A week camping in the rainforest: Give me food ideas

Discussion in 'Camping, Hiking, Cooking' started by Evan Burck, Jan 23, 2012.

  1. I need some ideas for breakfast/dinner for a week in the rainforest for two of us.

    For cooking things, I have a small grill, a turkey fryer burner + pots/skillets, and if I can get my camp stove working, that too. I'm limited to one moderately large cooler.

    I'm trying to be efficient, and use things that might be useable in a few meals. I didn't think it'd be this hard to plan... But it is. Any inspiration would be much appreciated!
  2. Well, I can offer some advice here for sure.

    Toasted Bagels with cheese and eggs
    pancakes (in the fry pan ofc)
    breakfast potatoes of choice (with bacon cooked in in at the same time)
    oatmeal with raisins nuts etc.

    Trail Mix
    Sandwhich (i dont usally do this but it works)
    any other high calorie snack food you enjoy. I love cornnutes and tameri almonds
    sausage crackers and cheese

    pasta (maybe with some sausage)
    sausage and dressings (buns, cat soup, etc)
    fresh hatchery steelhead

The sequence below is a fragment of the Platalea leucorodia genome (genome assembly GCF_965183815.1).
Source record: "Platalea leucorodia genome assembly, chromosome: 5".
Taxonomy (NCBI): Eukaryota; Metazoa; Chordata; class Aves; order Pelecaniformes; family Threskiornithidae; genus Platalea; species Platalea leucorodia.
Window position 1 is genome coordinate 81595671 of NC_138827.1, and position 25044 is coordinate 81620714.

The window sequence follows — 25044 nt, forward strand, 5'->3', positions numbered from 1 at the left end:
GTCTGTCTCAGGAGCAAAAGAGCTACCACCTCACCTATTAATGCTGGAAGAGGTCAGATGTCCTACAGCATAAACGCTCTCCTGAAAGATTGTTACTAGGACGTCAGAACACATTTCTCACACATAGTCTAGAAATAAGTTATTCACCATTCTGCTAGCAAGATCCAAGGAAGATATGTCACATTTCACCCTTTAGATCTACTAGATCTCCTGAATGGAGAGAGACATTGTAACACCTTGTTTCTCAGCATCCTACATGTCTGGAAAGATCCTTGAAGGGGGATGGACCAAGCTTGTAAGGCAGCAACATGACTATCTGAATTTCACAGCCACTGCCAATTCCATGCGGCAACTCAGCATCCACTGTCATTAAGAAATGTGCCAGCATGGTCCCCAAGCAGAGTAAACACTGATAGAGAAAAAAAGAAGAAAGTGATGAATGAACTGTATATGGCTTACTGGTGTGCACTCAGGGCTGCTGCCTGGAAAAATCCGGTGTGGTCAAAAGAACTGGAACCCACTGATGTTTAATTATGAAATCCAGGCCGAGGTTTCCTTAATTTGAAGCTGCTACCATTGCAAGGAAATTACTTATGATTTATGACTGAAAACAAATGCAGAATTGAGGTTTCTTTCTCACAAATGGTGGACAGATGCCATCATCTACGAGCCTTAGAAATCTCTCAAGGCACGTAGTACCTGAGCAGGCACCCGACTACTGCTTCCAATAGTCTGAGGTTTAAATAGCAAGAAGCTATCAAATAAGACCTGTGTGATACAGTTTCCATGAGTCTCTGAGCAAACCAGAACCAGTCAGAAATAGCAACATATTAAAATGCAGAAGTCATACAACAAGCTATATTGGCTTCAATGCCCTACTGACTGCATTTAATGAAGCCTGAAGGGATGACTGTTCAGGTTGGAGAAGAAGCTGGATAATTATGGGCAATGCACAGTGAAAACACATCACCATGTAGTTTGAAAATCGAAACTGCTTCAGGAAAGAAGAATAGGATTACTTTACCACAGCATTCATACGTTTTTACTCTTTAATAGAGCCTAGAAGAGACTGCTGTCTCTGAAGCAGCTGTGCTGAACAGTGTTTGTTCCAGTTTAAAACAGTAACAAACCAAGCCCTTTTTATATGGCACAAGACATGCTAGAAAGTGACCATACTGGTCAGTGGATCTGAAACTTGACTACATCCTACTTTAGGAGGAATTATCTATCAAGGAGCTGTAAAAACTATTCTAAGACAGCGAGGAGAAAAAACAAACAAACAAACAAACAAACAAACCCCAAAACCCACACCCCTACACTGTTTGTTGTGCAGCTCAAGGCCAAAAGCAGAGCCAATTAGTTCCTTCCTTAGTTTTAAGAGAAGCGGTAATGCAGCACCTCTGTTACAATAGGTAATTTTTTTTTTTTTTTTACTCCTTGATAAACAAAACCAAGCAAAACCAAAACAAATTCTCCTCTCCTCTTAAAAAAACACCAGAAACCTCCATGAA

stir fry (bring ur favorite dressing)
    stew (canned or homemade)

    The key is to figure out ur meals for each day and stick with it. prewiegh the ingredients for the recipes, and bag them up togather.

    then, when your tired and hungry one night, you can grab out the pasta fixings and have an easy meal. Saving the more complicated meal for a night you feel more into cooking.

    There is a great book on backcountry meal planning called the NOLS cookery.


    potato, sausage, cheese, bacon, and eggs, and pasta, veggies, fruit, and your good to go.
  3. BACON, Cheez it's, Summer Sausage, Flavored Triscuits, Red Bull, more Red Bull, Donuts, Granola bars, PB&J sandwich fixings. That should keep you going for days!
    Bradley Miller likes this.
  4. PBR and Bacon bits
    Luke77 likes this.
  5. PBJ, bread, boil and eat rice dishes, foil packs of tuna, canned chicken to add to your rice. Smoked sausage, salmon and cheese. If you have a cooler, you can put enough fresh stuff there to keep the variety going. Are you fishing and camping or looking for five stars?